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9:00 PM
This came up in algebra today. The prof was stumped. Somehow I knew you guys would be johny on the spot.
 
@AndrewG What was le problem?
 
@BalarkaSen My main motto would be learning the tools, as that would not just help me understand RH but also several other RHs, would it?
 
@BalarkaSen it's up not too far
 
@Swadhin There is only one RH, the last time I checked.
 
@BalarkaSen I mean other difficult conjectures such as RH... :)
 
9:01 PM
I dunno.
That's the only million dollar problem I understand.
=P
 
@PedroTamaroff Does that not also have index 2?...
 
Oh, wait.
$\langle s,r^4\rangle=\{1,s,r^4,sr^4\}$, since $r^4=r^{-4}$?
 
Ok...bye, I will do some reading and get it touch with you, and hopefully solve the problem too.
 
$D_8$ has $16$ elements.
So it has index $4$.
And it is not normal since $sr^3\cdot s\cdot r^{-3}s=sr^6$ is not in it.
 
Hello
 
9:09 PM
Hello Group Theory Master.
 
Derp, of course, I forgot how to count.
 
hello Andy
 
sup mike
 
not much
 
@Pedro @Andrew: Glad y'all are ignoring my suggestion :D
hi @Mike
 
9:27 PM
hello @Ted
 
@Ted anytime! :)
i'm actually just slower than you guys and it takes me longer to process all this...
 
I'm slower than most of the young'uns here, @Andrew.
And @Pedro is totally ignoring me ... sulk
 
@TedShifrin I comfort you.
 
@Andrew: Here's a hint. Conjugation in $GL(n)$ means change-of-basis ... i.e., the conjugacy class is all different matrix representations of a given linear transformation.
How so, @Jasper?
 
@TedShifrin Simply by what I said.
 
9:32 PM
@TedShifrin I'm reading some ComplEX Analysis from Remmert.
Kinda boring...
 
Complex analysis is one of the most beautiful (and broad) subjects. It makes me sad when you're bored.
 
@PedroTamaroff That book is not on my list of favourites. I don't know why. It looks weird.
 
@Jasper: We already know that your taste is suspect.
 
@TedShifrin Maybe it is the book.
 
I just woke up after 3 hours sleep, should go back to sleep later.
@PedroTamaroff Why did you choose Remmert?
 
9:36 PM
@JasperLoy Recommended.
 
@PedroTamaroff By your professor?
 
@Ted If he's bored, he should read Hormander.
 
Freitag's Complex Analysis 1 and 2 is probably the most comprehensive treatise @PedroTamaroff
 
Hörmander is very terse, but very elegant. But all of one variable is a 15-page chapter, if I remember correctly.
I've never heard of Freitag, @Jasper.
 
@TedShifrin Translated from German as well.
 
9:38 PM
You're correct, @Ted. I struggled on that chapter for a long time. I gave up someway into page 12 or 13, maybe.
 
@Pedro: Cartan's book is succinct and good. Ahlfors is a classic.
I'm blanking on the classic text that's German.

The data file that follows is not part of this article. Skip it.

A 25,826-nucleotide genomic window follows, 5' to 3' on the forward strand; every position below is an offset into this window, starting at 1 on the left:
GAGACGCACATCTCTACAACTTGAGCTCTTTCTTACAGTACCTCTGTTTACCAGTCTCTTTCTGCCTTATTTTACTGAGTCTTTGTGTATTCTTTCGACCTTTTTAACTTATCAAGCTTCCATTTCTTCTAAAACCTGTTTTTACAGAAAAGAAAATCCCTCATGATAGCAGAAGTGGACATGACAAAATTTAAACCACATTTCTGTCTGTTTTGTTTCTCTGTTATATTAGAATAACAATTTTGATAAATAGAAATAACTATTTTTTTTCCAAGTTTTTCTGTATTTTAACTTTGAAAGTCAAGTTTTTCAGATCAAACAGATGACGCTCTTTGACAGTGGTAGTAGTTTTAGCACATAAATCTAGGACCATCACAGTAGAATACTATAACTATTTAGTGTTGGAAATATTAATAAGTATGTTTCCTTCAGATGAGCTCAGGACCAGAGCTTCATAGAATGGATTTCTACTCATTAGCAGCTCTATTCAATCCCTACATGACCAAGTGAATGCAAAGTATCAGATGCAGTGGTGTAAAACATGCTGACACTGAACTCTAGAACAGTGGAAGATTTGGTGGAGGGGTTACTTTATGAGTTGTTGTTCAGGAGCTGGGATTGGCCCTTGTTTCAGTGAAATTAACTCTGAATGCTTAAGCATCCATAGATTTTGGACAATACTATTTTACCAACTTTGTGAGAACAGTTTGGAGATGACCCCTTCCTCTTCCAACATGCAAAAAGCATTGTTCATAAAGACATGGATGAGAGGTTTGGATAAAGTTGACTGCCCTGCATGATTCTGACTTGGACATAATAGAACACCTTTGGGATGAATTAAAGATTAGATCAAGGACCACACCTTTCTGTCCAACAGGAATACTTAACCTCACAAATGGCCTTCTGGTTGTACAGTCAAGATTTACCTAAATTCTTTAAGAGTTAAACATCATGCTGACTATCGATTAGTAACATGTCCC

@TedShifrin libgen has the french version.
 
Learn French?
Ah, Hille is the one I was blanking on. Two volumes. Classic.
 
@TedShifrin Hrmmmm....alright. Let me think. enters the Chamber of Understanding
 
@TedShifrin There's one by Janich, not translated.
 
9:42 PM
@Andrew: I'm doing my best to turn you into a geometer :D
 
@TedShifrin >:(
Yeah, I'm definitely giving up on Remmert.
 
LOL, pauvre @Pedro. :)
You need it for grad school anyhow, @Pedro.
 
@PedroTamaroff Have a look at Freitag Pedro. It is the best.
 
@TedShifrin Need Remmert?
Who is this guy? ;)
 
@Jasper discards all the significant classics with that unknowledgeable remark.
No, @Pedro. Need FRENCH.!!!!
 
9:43 PM
@Pedro Read Cartan or Ahlfors.
 
@TedShifrin I live in the modern generation, lol.
 
Well, that's a big mistake, @Jasper.
 
@TedShifrin Oh. But Remmert is in English. Cartan is in French.
 
@PedroTamaroff Cartan's book has been translated, a Dover book.
 
But I'm telling you you need French/German/Russian for grad school, @Pedro.
I only have it in French, actually. :)
 
9:44 PM
@Pedro I do not speak French but I can read Godement's book, which is in French. Just read it. You can too.
 
Godement is much harder than Cartan. Élie Cartan, a different matter.
 
@PedroTamaroff Cartan is in Eng!
 
Not free, apparently, @Jasper.
I.e., pilfered.
 
@MikeMiller Yeah, I guess I can roughly translate stuff to Spanish.
 
French is easier for you than German or Russian, @Pedro, I will surmise.
 
9:46 PM
@Ted For sure. My point is that I know trivial amounts of French and I can read it nonetheless with minimal difficulty.
 
I'm not disputing you, @Mike.
When one knows math, one can glean a great deal from notation and context.
Subtleties may be missed, however.
 
True.
God knows how many subtleties I've already missed!
 
The Ahlfors book is so expensive.
 
Hell, @Mike, you've missed plenty in English :D
 
@MikeMiller Only if you believe in God.
 
9:48 PM
I don't, @Jasper, but he/she/it still knows.
 
@TedShifrin OK, Hormander uses differential forms....